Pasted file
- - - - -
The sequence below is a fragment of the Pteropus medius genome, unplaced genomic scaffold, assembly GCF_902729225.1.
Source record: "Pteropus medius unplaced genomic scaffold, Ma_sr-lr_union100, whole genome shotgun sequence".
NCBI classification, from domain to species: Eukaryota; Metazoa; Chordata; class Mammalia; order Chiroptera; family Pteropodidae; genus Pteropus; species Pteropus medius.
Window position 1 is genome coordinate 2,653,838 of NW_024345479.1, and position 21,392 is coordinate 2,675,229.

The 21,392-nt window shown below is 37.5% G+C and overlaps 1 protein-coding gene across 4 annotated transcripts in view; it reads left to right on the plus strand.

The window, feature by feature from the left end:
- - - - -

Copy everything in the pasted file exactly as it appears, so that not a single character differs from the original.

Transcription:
The sequence below is a fragment of the Pteropus medius genome, unplaced genomic scaffold, assembly GCF_902729225.1.
Source record: "Pteropus medius unplaced genomic scaffold, Ma_sr-lr_union100, whole genome shotgun sequence".
NCBI classification, from domain to species: Eukaryota; Metazoa; Chordata; class Mammalia; order Chiroptera; family Pteropodidae; genus Pteropus; species Pteropus medius.
Window position 1 is genome coordinate 2,653,838 of NW_024345479.1, and position 21,392 is coordinate 2,675,229.

The 21,392-nt window shown below is 37.5% G+C and overlaps 1 protein-coding gene across 4 annotated transcripts in view; it reads left to right on the plus strand.

The window, feature by feature from the left end: